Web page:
2017 Reading Challenge: 2nd Quarter

I’ve taken my eye off the ball this quarter because I realised at the start of May that I was unlikely to meet my Goodreads Challenge (104 books in 2017), so hurriedly read a lot of the shorter things cluttering up my TBR pile to get back on track.  Reads meeting the diverse challenge included…

2017 Reading Challenge: 1st Quarter

Yes, the plan was to write monthly updates on my challenge. And now it’s March, so we’ll go with quarterly updates instead. In some ways that’s better, as I can mention books that perhaps only warrant a few lines, and would otherwise have been missed. My 2017 reading began with an unusual (for me) choice:…

True Grit

When I discovered this Classic I discovered this Classic when I watched the Coen brothers adaptation of True Grit at the cinema. Why I chose to read it I needed to read a book narrated by a female character for research, and remembered that True Grit is narrated by Mattie Ross. I hadn’t initially considered…

Now in November

When I discovered this Classic Earlier this year the Guardian Bookshop emailed me about a deal on books from APOLLO, an imprint which specialises in ‘forgotten’ modern classics. Josephine Johnson’s Now in November was one of two I ended up ordering. Why I chose to read it I chose Now in November over my other purchase…

Review: The Lie Tree

The Lie Tree has been one of my TBRs for a few months now, and shot up the list once I got a ticket to the Frances Hardinge and Sarah Perry double-bill at Ed Book Fest. The Lie Tree tells the story of Faith Sunderly and her family, who travel to the island of Vane…

#EdBookFest: Alison Weir

Earlier in the year I made myself a hazy promise that I would see something at the Book Festival this summer. It was the news that Alison Weir would be speaking that had me queuing for tickets as soon as they became available (by which I mean queuing online while eating breakfast in my pjs…

Review: Six Tudor Queens: Katherine of Aragon

As a child I was fascinated by the story of Anne Boleyn, and her tragic end. Now that I’m older my sympathies have transferred to her rival, Katherine of Aragon, whose integrity and faith were exemplary. It seems that Alison Weir, who has subtitled her novel ‘The True Queen’ shares my sympathy. Weir is one…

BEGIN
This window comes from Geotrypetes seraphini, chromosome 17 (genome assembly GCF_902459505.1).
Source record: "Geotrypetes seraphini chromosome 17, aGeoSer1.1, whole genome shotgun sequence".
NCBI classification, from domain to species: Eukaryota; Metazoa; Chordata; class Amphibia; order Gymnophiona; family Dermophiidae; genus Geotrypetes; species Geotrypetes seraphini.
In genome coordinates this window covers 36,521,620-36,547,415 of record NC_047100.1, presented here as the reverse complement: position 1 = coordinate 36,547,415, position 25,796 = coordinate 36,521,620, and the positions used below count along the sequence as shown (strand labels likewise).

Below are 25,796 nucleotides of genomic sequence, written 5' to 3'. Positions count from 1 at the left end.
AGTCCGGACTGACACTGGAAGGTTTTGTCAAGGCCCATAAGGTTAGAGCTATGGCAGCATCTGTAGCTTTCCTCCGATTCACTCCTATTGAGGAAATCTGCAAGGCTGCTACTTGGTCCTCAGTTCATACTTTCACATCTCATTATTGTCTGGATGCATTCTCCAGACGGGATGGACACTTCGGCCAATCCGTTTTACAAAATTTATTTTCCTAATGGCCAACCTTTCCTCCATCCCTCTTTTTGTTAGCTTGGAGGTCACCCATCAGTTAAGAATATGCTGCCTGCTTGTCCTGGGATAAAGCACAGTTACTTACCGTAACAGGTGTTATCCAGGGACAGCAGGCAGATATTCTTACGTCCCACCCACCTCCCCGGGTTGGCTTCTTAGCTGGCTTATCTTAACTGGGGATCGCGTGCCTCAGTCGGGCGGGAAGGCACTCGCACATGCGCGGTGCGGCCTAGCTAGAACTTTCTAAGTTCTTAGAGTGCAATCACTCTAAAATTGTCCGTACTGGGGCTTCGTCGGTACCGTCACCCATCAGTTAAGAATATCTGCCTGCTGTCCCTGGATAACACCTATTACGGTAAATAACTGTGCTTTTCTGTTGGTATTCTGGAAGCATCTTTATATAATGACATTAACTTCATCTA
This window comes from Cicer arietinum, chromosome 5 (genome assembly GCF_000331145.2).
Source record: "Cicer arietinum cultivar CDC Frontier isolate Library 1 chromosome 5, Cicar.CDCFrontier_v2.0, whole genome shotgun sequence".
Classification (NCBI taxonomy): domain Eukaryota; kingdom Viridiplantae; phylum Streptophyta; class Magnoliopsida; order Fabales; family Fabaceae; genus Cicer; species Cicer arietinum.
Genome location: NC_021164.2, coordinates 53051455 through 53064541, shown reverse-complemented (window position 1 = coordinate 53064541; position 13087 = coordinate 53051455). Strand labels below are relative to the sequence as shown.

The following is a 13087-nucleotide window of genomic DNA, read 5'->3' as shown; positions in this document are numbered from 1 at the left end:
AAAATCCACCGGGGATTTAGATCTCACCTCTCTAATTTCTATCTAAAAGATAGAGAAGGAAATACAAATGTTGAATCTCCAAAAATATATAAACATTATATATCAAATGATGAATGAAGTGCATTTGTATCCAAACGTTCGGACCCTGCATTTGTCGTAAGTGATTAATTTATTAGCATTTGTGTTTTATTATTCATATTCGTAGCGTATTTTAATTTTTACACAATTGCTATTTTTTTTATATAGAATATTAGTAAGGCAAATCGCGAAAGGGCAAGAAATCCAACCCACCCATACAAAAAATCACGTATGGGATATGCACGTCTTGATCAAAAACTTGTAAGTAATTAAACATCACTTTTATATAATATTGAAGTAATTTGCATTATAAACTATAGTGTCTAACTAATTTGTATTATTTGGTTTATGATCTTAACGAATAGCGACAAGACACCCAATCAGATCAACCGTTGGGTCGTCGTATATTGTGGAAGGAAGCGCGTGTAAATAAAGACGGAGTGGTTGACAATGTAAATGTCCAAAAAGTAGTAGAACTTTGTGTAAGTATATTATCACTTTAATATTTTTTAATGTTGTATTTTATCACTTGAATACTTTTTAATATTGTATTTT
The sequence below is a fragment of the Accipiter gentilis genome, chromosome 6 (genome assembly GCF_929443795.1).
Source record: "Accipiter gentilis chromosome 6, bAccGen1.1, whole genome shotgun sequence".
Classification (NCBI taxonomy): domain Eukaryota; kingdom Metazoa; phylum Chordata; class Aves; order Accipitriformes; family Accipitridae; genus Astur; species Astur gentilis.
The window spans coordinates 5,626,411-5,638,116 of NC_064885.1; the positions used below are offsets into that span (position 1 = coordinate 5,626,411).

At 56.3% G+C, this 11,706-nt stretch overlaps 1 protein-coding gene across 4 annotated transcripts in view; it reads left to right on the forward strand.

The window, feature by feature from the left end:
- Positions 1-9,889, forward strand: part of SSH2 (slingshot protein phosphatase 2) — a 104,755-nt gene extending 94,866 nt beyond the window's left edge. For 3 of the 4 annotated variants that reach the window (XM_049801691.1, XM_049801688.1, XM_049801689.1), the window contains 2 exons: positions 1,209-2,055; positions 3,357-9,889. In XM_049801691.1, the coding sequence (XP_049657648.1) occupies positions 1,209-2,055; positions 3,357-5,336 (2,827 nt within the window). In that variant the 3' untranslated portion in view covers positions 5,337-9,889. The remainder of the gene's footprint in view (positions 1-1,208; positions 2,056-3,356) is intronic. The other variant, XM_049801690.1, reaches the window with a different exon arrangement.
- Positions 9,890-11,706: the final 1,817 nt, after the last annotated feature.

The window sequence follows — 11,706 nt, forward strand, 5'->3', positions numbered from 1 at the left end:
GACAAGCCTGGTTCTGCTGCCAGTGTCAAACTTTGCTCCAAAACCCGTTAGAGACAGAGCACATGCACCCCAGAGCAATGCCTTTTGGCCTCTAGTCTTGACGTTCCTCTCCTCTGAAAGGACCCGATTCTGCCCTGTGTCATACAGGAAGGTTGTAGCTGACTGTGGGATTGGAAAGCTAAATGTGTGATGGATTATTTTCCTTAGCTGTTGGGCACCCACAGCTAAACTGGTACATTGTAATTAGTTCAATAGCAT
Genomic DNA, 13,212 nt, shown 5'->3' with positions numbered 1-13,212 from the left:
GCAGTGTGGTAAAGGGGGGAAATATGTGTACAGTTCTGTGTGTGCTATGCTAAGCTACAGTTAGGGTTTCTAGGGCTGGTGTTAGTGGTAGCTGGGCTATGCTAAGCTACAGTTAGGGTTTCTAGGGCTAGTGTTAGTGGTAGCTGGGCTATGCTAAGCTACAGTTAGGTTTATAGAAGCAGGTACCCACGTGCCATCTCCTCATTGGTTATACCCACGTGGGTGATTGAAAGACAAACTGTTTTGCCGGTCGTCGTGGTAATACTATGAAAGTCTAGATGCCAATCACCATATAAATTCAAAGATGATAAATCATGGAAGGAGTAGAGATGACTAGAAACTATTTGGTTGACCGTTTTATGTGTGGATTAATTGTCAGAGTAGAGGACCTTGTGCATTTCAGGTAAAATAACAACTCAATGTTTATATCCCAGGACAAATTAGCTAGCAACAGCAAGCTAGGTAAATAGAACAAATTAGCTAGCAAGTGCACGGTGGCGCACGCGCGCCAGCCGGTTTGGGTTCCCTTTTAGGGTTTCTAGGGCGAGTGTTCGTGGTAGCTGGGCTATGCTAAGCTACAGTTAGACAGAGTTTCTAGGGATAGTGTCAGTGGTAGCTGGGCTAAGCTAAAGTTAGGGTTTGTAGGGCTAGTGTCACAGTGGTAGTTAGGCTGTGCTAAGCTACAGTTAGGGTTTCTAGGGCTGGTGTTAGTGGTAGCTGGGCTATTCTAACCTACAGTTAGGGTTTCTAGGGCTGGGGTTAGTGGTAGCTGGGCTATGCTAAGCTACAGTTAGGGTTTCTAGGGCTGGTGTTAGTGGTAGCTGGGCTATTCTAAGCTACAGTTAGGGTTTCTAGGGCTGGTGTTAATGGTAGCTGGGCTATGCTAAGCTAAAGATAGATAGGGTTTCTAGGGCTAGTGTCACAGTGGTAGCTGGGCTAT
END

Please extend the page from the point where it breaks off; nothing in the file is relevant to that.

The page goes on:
#EdBookFest: Alexander Masters

Since I was lucky enough to get a ticket to see Alexander Masters speak at the Edinburgh Book Festival yesterday, I decided a short companion piece to my earlier review was in order. The talk was hosted by James Runcie, who after a brief introduction, led the author through a series of questions about how…

Review: A Life Discarded

For about 6 years in my late teens/early adulthood, I faithfully kept a diary. In 2009, fed up of carting them around, I binned the collected volumes (c.20 A5 notebooks), convinced that they would be of no interest to anyone else. Unlike the diarist in A Life Discarded, this was a deliberate act on my…

The Eve of St Agnes

July did not go entirely according to plan. I started reading The Lusiads, but, between CampNaNoWriMo and family commitments, I didn’t get very far. Finding myself in danger of having no Classic to blog about for July, I turned to Penguin Little Black Classic No.13:  The Eve of St Agnes. In addition to ‘The Eve…

Oliver Twist

Things have been odd this month as I’m in the middle of moving, so while I was able to make time to read a Classic, it’s taken me a lot longer to get around to posting about it. When I discovered this Classic Like most people, I suspect, I knew Oliver Twist as a musical. I’m not sure…

Titus Groan

March has largely been dreary and cold (at least where I am), so I declared it Fantasy month, which in turn made it time to tackle Titus Groan for the 2016 Classics Challenge. When I discovered this Classic A relative gave me a copy of Titus Groan when I was a teenager, and deeply in…